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Home » Culture and Criticism

The Last Station

Submitted by on March 7, 2010 – 4:29 PM5 Comments

A handful of nice moments — most of them from McAvoy, who isn't nominated — but one review I read called the movie an acting showcase more than a plot, and I'd have to agree. It's a little draggy, and many of the characters seem written without regard for the era.

Mirren is good, as is Plummer, but it's average work from each of them, and neither of them is going to win.

Sarah 50, Death Race 8; 20 of 24 categories completed

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  • Todd K says:

    McAvoy wasn't nominated for The Last King of Scotland or Atonement, either, and his co-stars were. I hope being overlooked doesn't become his "thing," because he's been very good in everything I've seen (though I hated the Idi Amin movie). Eh. Still early for him, I guess.

  • Jen S says:

    I loved the part where Helen seduces Christopher into bed, though. It's all very well to be venerated and godlike and celibate and such, but when Helen Mirren is draped across a bed with her mermaidlike locks spreading in every direction purring "I'm still your little chicken… and you're still my big cock," well, you sir, are a FOOL not to cast that aside, and Plummer clearly knows it. There's getting off at Saintlike and overshooting the exit into Stupid, and the wise do not mix up the two.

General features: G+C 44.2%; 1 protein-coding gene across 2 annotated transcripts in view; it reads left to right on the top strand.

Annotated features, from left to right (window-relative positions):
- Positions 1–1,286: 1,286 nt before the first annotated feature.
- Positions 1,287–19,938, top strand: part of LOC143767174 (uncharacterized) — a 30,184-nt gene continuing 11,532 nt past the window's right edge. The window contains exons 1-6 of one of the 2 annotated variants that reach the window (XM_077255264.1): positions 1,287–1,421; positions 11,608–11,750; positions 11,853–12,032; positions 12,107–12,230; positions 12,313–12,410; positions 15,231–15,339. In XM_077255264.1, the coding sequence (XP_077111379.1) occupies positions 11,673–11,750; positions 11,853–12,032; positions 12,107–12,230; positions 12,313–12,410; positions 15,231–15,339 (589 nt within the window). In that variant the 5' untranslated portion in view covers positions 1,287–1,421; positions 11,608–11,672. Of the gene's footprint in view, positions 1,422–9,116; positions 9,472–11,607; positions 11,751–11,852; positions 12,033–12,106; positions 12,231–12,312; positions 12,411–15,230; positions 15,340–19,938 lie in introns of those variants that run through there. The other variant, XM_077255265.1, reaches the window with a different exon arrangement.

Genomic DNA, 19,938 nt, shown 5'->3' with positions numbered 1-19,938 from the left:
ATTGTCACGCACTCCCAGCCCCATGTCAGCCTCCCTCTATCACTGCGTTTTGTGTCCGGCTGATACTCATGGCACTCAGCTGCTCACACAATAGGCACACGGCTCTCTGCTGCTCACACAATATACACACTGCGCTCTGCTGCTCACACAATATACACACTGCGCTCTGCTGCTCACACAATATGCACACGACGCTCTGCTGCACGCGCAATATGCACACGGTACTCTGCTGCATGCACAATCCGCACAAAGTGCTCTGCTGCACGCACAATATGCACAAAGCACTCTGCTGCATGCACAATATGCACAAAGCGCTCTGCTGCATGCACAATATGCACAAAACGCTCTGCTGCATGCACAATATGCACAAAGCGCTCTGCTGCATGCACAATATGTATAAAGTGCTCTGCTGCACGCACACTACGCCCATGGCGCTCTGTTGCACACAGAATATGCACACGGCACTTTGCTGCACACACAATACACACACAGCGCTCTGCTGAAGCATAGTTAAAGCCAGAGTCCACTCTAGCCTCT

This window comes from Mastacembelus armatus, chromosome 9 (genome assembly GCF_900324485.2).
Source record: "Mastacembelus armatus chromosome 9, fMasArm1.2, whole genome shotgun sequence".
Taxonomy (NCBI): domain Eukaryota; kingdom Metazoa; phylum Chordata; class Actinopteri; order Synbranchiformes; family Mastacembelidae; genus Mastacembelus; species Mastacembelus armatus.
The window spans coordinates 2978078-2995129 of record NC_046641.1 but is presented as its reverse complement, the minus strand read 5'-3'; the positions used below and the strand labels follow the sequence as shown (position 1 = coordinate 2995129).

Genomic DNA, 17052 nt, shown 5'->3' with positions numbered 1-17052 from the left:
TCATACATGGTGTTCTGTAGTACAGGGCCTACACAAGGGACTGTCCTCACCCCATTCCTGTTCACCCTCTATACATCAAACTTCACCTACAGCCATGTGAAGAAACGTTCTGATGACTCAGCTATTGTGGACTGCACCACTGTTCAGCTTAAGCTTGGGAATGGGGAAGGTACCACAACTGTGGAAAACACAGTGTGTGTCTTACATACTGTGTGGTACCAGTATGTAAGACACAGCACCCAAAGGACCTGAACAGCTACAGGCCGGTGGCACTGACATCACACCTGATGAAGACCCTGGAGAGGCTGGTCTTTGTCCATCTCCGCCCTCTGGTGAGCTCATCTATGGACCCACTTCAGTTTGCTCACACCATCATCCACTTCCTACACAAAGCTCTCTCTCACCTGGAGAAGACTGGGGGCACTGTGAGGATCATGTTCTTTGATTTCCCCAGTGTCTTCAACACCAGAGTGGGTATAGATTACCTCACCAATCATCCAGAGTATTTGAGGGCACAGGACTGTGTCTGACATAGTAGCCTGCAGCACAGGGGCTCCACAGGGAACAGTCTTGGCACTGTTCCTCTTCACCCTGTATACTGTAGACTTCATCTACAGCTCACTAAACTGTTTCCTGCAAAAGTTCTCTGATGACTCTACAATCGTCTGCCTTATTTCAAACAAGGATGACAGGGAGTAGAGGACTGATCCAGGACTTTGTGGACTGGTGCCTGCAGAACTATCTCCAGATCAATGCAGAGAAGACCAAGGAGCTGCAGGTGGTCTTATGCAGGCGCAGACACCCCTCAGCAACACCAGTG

• Tina says:

    I think McAvoy will join Michael Sheen as one of the British-but-not-English-and-therefore-not-part-of-the-RSC-type-Establishment actors who are wonderfully good but will remain overlooked. Ewan McGregor was heading down that road, but his part in Polanski's Ghost Writer should help him to avoid that kind of obscurity. For now, at least.

  • Sandman says:

    McAvoy was the best thing, perhaps the only good thing, about Atonement, most of which I thought was just more of the dunderheaded usual from Joe Wright.

  • attica says:

    One of my best friends is a dude who fusses with stache-wax, so I was delighted to see Giammati make those choices.

    I coveted Kerry Condon's hair. And then that hat she sported at the end.

    I wonder if McAvoy should start choosing his roles more carefully. The wide-eyed innocent (or, you know, the "Dr. Carter") thrust into a complicated environment is one that won't wear well. (See: Dr. Carter.) On the other hand, he does do more subtle work than the material looks to give him, so, all right.

    Watching Mirren-as-Sofya calculate precisely what level of histrionic would play was a delight, however.

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